No monarchy, no king - Austria, Bulgaria, Cyprus, Czech Republic, Estonia, Finland, France, Germany, Greece, Hungary, Ireland, Latvia, Italy, Lithuania, Malta, Poland, Portugal, Romania, Slovakia, Slovenia, Russia, Croatia, Macedonia, Montenegro, Albania, Armenia, Azerbaijan, Belarus, Bosnia, Georgia, Liechtenstein, Moldova, Sam Marino, Serbia, Ukraine, Switzerland, Montenegro, Turkey


Constituional Monarchy or monarchy - Belgium, Denmark, Luxembourg, The Netherlands, Spain, Sweden, UK, Norway, Andorra,  Monaco,

Not really in Europe but no king - Iceland

Dictatorship - Vatican

As your claim does not include the rest of the world, it matters little if they have kings or not.

Republics are not kingdoms.

The Jesus however is not mentioned in Daniel, you interpreted it into the text.

And still, one must buy into other story telling legends as I indicated, that being the Jesus.

Once again you fail to realize that this was not originally written in Englsh or in Modern Times. The language was quite limited, and they did not have the terms or awareness of the types of governments we have in our day. And as I already pointed out, the terms for kings and kingdoms were often used interchangably.

To interpret "in the days of those kings" to refer to modern nations is not an abuse of the Hebrew language. It is the best they had in that era.

 

 


gramster
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pauljohntheskeptic wrote:

Daniel 3
This chapter has the story of king Nebuchadrezzar's golden image or idol with the myth of 3 men surviving being tossed into a fiery furnace. This is a case of “magic” or storytelling as far as I’m concerned. This requires extraordinary proof because it is an extraordinary claim. Can people survive being tossed into basically a blast furnace? I have doubts that this can be so. Anyone want to volunteer to try this out? As Gramps would say “common sense” would indicate this was not possible. Until there is proof, this claim should be held to be storytelling from the ancients.

Gramps does not supply any proof that this myth actually occurred. He also did not volunteer to be a test subject at an open hearth at a steel mill. Don't blame him, it wouldn't work out.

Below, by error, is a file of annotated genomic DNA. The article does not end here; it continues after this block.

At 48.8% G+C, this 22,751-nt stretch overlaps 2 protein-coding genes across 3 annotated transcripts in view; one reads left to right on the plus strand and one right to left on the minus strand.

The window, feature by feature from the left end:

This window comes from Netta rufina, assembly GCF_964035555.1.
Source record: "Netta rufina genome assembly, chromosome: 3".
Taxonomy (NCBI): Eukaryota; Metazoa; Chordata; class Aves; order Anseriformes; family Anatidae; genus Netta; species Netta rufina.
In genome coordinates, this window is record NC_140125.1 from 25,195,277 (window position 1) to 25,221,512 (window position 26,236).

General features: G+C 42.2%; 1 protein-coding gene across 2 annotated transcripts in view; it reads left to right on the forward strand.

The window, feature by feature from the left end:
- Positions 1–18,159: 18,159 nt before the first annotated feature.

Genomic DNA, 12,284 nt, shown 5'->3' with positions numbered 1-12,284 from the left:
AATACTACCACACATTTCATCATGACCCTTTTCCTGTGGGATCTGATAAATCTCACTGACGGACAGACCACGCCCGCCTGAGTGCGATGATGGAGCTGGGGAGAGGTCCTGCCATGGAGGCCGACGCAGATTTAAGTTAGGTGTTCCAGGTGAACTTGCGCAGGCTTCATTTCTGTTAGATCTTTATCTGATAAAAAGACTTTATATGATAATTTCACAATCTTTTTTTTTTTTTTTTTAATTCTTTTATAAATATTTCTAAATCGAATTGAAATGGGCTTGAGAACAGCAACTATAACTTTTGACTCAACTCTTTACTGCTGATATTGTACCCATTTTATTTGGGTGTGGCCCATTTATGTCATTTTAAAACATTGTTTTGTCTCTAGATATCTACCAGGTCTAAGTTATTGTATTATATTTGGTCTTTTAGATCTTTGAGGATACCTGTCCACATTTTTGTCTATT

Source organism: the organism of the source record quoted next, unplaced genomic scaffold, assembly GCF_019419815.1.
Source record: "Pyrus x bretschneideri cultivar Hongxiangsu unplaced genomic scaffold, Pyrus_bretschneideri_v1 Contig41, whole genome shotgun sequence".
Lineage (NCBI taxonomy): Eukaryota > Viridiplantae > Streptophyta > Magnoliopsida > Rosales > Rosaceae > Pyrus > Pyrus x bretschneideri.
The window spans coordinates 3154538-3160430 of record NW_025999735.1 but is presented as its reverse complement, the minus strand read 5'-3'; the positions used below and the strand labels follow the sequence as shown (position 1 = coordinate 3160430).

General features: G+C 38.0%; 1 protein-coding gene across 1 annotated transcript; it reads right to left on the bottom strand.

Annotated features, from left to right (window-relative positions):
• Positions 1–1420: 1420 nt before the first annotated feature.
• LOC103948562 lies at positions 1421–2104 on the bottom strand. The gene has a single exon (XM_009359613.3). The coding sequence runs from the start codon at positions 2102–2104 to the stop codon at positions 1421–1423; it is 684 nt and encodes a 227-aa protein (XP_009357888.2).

We had a fun discussion on this during Gramps summary see posts 1113 c); 1192; 1194; 1198; 1199.

Gramps demonstrated his ignorance of Sumerian, Akkadian, and Babylonian gods, religions, and practices. He concluded this image was King Neb being vain.

Post 1192 - Gramps said "Nebuchadnezzar, not liking the idea of his kingdom coming to an end apparently made an image of only gold to signify his kingdom lasting forever. Having everyone worship this image would "drive home the point". "

This assertion by Gramps was not proved. Gramps would need to show the Babylonians (Akaddians/Sumerians) had a common practice of a ruler creating an image that was not one of the revered gods of antiquity. Instead, Gramps claims this without merit using unrelated cultures as his proof.

 In post 1199 Gramps said"There are many instances where Rulers in history have portrayed themselves as a deity or tried to be viewed as such. Nebuchadnezzar with his extreme vanity would easily fit that profile. It would be absurd to suggest that in the situation described in Daniel this would be highly unlikely to happen would be blind assumption."

I informed him that this may be true for Egypt and Rome but was not so for the descendants of Sumer/Akkad called Babylonians. I know of no case where a ruler in Babylon, Assyria, Akkad or Sumer did this. The closest may be Gilgamesh, but this was later after he had become a legend and was dead, so he didn't do it. Some of the stories regard him as a demi-god in any event.